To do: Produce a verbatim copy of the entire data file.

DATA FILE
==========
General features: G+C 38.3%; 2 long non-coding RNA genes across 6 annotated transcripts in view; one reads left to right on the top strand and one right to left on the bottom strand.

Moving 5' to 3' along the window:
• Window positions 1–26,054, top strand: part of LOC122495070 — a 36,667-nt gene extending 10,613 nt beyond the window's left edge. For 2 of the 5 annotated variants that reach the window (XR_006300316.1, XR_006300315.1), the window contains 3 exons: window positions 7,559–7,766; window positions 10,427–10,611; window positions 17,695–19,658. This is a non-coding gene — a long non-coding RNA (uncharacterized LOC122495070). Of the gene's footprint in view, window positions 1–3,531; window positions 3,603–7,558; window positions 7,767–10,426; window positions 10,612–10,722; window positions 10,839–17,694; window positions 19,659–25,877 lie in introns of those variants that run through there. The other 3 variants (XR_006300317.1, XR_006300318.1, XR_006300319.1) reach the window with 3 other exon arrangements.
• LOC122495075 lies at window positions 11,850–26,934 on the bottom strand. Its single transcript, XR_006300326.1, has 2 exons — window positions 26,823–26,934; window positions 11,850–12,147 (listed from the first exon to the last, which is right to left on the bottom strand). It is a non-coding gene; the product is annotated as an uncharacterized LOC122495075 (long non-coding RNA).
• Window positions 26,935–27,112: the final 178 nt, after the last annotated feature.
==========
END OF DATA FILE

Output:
General features: G+C 38.3%; 2 long non-coding RNA genes across 6 annotated transcripts in view; one reads left to right on the top strand and one right to left on the bottom strand.

Moving 5' to 3' along the window:
• Window positions 1–26,054, top strand: part of LOC122495070 — a 36,667-nt gene extending 10,613 nt beyond the window's left edge. For 2 of the 5 annotated variants that reach the window (XR_006300316.1, XR_006300315.1), the window contains 3 exons: window positions 7,559–7,766; window positions 10,427–10,611; window positions 17,695–19,658. This is a non-coding gene — a long non-coding RNA (uncharacterized LOC122495070). Of the gene's footprint in view, window positions 1–3,531; window positions 3,603–7,558; window positions 7,767–10,426; window positions 10,612–10,722; window positions 10,839–17,694; window positions 19,659–25,877 lie in introns of those variants that run through there. The other 3 variants (XR_006300317.1, XR_006300318.1, XR_006300319.1) reach the window with 3 other exon arrangements.
• LOC122495075 lies at window positions 11,850–26,934 on the bottom strand. Its single transcript, XR_006300326.1, has 2 exons — window positions 26,823–26,934; window positions 11,850–12,147 (listed from the first exon to the last, which is right to left on the bottom strand). It is a non-coding gene; the product is annotated as an uncharacterized LOC122495075 (long non-coding RNA).
• Window positions 26,935–27,112: the final 178 nt, after the last annotated feature.